the splanchnic nerves and in the lumbar region. Treat the opposite
side in a similar manner.
2. Place the patient on the face; the thumbs
of the operator on each side of the spinal column at the second lumbar
vertebra, an assistant raises the limbs, (1) drawing them toward the operator
on a level with the table, then (2) up as far as the patient can stand,
then (3) carrying them back until they are parallel with the table, the
operator pressing hard with his thumbs upon the second lumbar; (4) the
limbs should now be lowered, the thumbs placed upon the third lumbar, and
the operation repeated, until the fourth lumbar has been treated in a similar
manner. This treatment should only be given in case of diarrhea.
In case of constipation knead and manipulate
the bowels. See Constipation.
3. Flex the affected limb, slowly, but strongly,
giving strong abduction of the knee as the limb is extended; manipulate
the muscles the entire length of the limb, deeply and thoroughly, being
very particular in the region of the inflamed and swollen joint.
4. Place the hand under the patient's chin;
draw the head backward, rotating it from side to side; manipulate thoroughly
all the muscles in the front and sides of the neck. This treatment,
which frees and stimulates the pneumogastric nerve, together with strong
treatment over the splanchnic nerves in the spine, tends to equalize the
action of the alimentary canal.
Treatment will occupy about fifteen minutes, and
should be given each day, until recovery.
(Results from repeated attacks of the acute form.)
Deformity of affected joints, about which are deposits
of sodium urate.
See Acute Gout.
Treatment should be given every other day.
SCROFULA (CALLED ALSO KING’S EVIL)
(A morbid constitutional condition, having tubercle bacillus, associated
with inflammation, caseation, and suppuration of the lymph glands; generally
hereditary; predisposing the system to development
of glandular tumors degenerating into ulcers; also to mesenteric and
Similar to Lymphadenoma, and in addition the glands
and surrounding connective tissues are inflamed, hot and tender to the
touch, and adherent to the skin; cervical glands usually first involved.
1. Manipulate gently, but very thoroughly
and deep, the muscles and glands in the affected region.
2. See General Treatment, using such parts
thereof, to free and stimulate the circulation through the entire
system, as conditions would indicate.
Treatment should be given every other day, and occupy
fifteen or twenty minutes.
(A cretinoid disease, due to affection of the thyroid gland, with mucus
in the connective, tissue; chiefly affecting women, rarely men or children.)
Thyroid gland diminishes; swelling of the face,
arms, and legs; memory enfeebled; heart enfeebled; movements clumsy; appetite
and nutrition impaired.
This disease can be greatly benefited by a thorough
General Treatment, occupying fifteen to twenty minutes, every other
day, to equalize the circulation and stimulate the digestive organs.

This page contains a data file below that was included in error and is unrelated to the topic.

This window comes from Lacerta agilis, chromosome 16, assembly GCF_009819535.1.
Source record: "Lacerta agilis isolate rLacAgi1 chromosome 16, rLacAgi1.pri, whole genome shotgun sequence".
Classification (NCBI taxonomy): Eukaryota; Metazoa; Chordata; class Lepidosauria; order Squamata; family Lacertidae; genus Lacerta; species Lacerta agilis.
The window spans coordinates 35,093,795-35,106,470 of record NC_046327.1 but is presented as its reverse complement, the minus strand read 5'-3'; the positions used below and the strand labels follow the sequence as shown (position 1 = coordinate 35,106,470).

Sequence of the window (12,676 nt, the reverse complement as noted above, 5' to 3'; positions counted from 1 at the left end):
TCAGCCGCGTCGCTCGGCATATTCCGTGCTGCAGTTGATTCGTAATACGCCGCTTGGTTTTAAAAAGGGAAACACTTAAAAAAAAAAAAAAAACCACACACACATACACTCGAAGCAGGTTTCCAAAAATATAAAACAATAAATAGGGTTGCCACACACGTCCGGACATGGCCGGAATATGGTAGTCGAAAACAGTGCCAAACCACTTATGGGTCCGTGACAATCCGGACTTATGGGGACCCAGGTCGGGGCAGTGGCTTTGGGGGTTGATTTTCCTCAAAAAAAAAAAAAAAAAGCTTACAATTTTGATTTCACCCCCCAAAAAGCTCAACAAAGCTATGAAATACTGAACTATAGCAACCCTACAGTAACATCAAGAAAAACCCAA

1. Place the patient on the side; beginning
at the upper cervicals, move the muscles upward and outward) gently but
very deep, the entire length of the spinal column, being very particular
in all regions which appear tender to the touch, have an abnormal temperature,
or where the muscles seem to be in a knotty, cord-like, or contracted condition.
Treat the opposite side in a similar manner.
2. With the patient on the back, place the
hand lightly over the following organs, vibrating each two minutes, respectively:
lungs, stomach, liver, pancreas, and kidneys.
3. Flex the lower limbs, one at a time, against
the abdomen, abducting the knee, and adducting the foot, strongly as the
limb is extended with a light jerk.
4. Grasping the limb around the thigh with
both hands (cut
29), move the muscles very deeply from side to side the entire
length of the limb. Treat the opposite limb in a similar manner.
5. Place one hand upon patient's shoulder,
pressing the muscles down toward the point of the acromion process;
with the disengaged hand grasp the patient's elbow, rotating the
arm around the head (cut
6. Holding the arm firmly with one hand, with
the other rotate the muscles very deep the entire length of the arm, also
grasp the hand, placing the disengaged hand under the axilla, and give
strong, extension. Treat the opposite arm in a similar manner.
7. Place one hand under the chin, the other
under the occipital, and give gentle but strong extension (cut
8. Place one hand under the chin, drawing
the head backward and to the side; with the disengaged hand manipulate
the muscles which are thrown upon a strain. Treat the opposite side
in a similar manner. Also manipulate, thoroughly and deep, the muscles
in front of the neck.
9. Place the patient upon a stool; the operator
placing the thumbs upon the angles of the second ribs, an assistant raising
the arms slowly but strongly above the head as the patient inhales; press
hard with the thumbs as the arms are lowered with a backward motion, patient
relaxing all muscles and permitting elbows to bend; move the thumbs down
to the next lower ribs; raise the arms as before; and repeat, until the